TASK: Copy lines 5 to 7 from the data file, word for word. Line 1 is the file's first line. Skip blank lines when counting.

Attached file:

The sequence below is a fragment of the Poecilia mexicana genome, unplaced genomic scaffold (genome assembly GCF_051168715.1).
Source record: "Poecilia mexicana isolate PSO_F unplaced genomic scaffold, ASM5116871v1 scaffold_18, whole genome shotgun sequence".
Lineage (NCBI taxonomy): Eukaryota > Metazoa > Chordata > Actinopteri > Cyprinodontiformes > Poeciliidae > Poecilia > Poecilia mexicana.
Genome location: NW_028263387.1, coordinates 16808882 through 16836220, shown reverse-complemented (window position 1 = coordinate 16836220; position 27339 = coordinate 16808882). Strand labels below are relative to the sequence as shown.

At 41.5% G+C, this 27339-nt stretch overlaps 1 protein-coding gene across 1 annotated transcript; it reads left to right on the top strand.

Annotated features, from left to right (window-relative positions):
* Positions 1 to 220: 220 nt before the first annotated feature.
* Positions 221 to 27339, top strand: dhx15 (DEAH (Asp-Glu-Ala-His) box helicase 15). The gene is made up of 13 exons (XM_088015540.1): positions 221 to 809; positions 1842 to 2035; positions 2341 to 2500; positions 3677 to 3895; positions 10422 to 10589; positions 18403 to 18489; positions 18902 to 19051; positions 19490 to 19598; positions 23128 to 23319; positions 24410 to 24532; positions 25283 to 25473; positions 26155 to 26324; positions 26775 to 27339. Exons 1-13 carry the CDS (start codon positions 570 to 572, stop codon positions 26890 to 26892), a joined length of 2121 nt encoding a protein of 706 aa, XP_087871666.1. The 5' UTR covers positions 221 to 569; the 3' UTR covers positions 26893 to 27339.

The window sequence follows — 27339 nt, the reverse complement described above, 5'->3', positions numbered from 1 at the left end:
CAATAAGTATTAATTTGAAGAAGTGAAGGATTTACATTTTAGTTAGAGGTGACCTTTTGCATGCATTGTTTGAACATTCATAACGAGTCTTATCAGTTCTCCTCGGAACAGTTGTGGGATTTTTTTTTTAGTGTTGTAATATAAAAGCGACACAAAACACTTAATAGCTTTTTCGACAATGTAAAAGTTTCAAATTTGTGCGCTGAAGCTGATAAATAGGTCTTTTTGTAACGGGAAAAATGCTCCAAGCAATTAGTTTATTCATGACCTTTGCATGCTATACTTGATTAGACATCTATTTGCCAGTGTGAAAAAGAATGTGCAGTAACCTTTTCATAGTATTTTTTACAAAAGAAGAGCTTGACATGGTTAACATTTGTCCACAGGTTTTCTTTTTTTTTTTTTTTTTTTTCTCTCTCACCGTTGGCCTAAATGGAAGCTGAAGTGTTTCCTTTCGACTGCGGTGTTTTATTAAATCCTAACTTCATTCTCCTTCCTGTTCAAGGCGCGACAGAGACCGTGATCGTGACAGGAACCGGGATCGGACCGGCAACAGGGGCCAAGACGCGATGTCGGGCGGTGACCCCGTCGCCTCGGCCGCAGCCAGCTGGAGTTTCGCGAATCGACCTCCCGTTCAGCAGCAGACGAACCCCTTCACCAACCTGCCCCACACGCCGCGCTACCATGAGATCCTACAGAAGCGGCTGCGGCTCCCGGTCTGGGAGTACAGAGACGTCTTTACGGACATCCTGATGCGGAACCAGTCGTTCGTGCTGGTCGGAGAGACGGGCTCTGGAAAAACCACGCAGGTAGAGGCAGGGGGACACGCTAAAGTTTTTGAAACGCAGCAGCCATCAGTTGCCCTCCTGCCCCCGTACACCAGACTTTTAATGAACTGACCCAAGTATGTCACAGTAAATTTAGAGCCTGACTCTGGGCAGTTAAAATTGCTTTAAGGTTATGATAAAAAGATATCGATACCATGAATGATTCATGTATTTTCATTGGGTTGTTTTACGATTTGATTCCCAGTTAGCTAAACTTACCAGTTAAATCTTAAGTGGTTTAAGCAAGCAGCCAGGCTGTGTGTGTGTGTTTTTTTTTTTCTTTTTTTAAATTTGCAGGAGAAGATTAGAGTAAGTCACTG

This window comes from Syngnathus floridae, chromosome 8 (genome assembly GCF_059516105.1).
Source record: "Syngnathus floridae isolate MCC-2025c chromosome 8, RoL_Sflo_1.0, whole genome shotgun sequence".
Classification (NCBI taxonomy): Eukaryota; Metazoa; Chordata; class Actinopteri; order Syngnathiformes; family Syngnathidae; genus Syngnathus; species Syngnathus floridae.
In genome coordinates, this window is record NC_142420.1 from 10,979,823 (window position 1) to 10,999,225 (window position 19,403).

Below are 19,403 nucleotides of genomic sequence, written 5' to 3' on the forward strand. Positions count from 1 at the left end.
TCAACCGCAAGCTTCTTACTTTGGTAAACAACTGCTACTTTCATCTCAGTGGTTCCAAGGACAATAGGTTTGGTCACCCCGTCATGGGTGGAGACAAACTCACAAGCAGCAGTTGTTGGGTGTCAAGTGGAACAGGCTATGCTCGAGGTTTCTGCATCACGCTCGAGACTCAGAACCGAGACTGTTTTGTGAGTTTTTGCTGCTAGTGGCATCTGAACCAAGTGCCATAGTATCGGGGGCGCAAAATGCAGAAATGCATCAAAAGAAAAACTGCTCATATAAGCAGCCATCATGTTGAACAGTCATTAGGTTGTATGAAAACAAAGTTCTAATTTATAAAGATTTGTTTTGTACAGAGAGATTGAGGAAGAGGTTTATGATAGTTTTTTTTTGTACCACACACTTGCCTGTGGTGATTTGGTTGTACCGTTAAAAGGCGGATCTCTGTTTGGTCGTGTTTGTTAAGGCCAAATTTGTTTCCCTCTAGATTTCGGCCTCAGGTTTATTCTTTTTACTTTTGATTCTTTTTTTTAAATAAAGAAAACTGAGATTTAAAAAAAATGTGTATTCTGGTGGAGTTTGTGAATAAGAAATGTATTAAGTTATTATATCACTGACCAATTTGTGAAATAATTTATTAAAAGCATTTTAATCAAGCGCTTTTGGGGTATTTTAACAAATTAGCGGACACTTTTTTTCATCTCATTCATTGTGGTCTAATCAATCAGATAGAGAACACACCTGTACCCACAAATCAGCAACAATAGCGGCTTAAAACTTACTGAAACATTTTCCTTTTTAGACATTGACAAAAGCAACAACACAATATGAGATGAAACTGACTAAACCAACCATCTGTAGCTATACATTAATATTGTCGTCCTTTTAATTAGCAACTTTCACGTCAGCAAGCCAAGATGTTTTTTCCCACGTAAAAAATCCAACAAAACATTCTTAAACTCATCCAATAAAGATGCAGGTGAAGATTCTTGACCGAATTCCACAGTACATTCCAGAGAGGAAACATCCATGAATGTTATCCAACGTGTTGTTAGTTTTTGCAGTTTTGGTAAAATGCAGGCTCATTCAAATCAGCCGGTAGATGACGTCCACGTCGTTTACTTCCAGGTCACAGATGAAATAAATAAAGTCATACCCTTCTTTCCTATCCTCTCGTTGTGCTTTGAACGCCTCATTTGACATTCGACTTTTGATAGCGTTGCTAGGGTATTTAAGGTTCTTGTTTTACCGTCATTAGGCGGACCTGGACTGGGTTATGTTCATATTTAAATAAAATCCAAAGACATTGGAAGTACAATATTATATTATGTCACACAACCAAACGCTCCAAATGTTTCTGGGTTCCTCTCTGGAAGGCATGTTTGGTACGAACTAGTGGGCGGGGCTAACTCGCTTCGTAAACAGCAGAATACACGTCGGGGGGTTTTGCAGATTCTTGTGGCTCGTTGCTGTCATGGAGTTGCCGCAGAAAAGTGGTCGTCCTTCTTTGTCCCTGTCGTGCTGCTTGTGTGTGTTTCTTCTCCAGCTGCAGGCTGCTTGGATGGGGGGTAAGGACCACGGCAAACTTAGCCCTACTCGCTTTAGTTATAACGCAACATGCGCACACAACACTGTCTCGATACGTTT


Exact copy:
At 41.5% G+C, this 27339-nt stretch overlaps 1 protein-coding gene across 1 annotated transcript; it reads left to right on the top strand.

Annotated features, from left to right (window-relative positions):
* Positions 1 to 220: 220 nt before the first annotated feature.